Krishna Sharma v. William Barr, U. S. Atty Gen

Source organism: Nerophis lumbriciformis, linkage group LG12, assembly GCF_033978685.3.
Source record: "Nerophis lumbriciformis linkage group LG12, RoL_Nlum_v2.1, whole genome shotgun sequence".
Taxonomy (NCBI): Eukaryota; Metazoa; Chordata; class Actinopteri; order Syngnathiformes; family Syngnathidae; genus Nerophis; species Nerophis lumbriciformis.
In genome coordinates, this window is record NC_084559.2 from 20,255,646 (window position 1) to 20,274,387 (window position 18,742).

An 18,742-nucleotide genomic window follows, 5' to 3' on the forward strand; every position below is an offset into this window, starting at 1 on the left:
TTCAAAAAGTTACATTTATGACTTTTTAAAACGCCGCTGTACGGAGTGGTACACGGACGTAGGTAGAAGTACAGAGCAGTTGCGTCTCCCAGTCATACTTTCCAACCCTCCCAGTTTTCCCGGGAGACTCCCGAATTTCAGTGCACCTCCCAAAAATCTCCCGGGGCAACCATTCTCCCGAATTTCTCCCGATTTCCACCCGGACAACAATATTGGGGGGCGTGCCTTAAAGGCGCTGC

Case: 19-60121 Document: 00515318443 Page: 1 Date Filed: 02/21/2020 IN THE UNITED STATES COURT OF APPEALS FOR THE FIFTH CIRCUIT United States Court of Appeals Fifth Circuit FILED February 21, 2020 No. 19-60121 Summary Calendar Lyle W. Cayce Clerk KRISHNA PRASAD SHARMA, Petitioner v. WILLIAM P. BARR, U.S. ATTORNEY GENERAL, Respondent Petition for Review of an Order of the Board of Immigration Appeals BIA No. A209 164 734 Before HIGGINBOTHAM, HO, and ENGELHARDT, Circuit Judges. PER CURIAM: * Krishna Prasad Sharma, a native and citizen of Nepal, petitions for review of a decision by the Board of Immigration Appeals (BIA) affirming the decision of the immigration judge (IJ) denying his application for asylum, withholding of removal, and protection under the Convention Against Torture (CAT). He alleged that he had been persecuted in the past by members of the Communist Party of Nepal (Maoists) and will likely suffer future persecution * Pursuant to 5TH CIR. R. 47.5, the court has determined that this opinion should not be published and is not precedent except under the limited circumstances set forth in 5TH CIR. R. 47.5.4. Case: 19-60121 Document: 00515318443 Page: 2 Date Filed: 02/21/2020 No. 19-60121 and torture if returned to Nepal due to his political activities on behalf of the Nepalese Congress Party. We generally review only the decision of the BIA but will review the IJ’s decision where, as in this case, it affects the BIA’s analysis. Le v. Lynch, 819 F.3d 98, 104 (5th Cir. 2016). Determinations of ineligibility for asylum, withholding of removal, or relief under CAT are reviewed for substantial evidence. See Chen v. Gonzales, 470 F.3d 1131, 1134 (5th Cir. 2006). “Under the substantial evidence standard, reversal is improper unless we decide not only that the evidence supports a contrary conclusion, but also that the evidence compels it.” Id. (internal quotation marks and citations omitted). Sharma devotes the majority of his petition for review to the argument that the IJ erred in determining that he failed to establish eligibility for asylum by failing to show either past persecution or a well-founded fear of future persecution. However, he does not brief any argument challenging the IJ’s alternative denial of asylum as a matter of discretion and has therefore abandoned any such challenge. See Soadjede v. Ashcroft, 324 F.3d 830, 833 (5th Cir. 2003). He also failed to exhaust any argument challenging the discretionary denial of asylum by raising it on appeal to the BIA; thus, we would lack jurisdiction to consider the issue even if not abandoned. See 8 U.S.C. § 1252(d)(1); Wang v. Ashcroft, 260 F.3d 448, 452-53 (5th Cir. 2001). Thus, the petition for review of the denial of asylum will be denied without reaching his arguments related to his underlying eligibility for such relief. See 8 U.S.C. § 1158(b)(1)(A); I.N.S. v. Cardoza-Fonseca, 480 U.S. 421, 428 n.5, 441 (1987). Regarding the denial of withholding of removal, substantial evidence supports the BIA’s conclusion that Sharma failed to demonstrate a clear probability of persecution upon return ...

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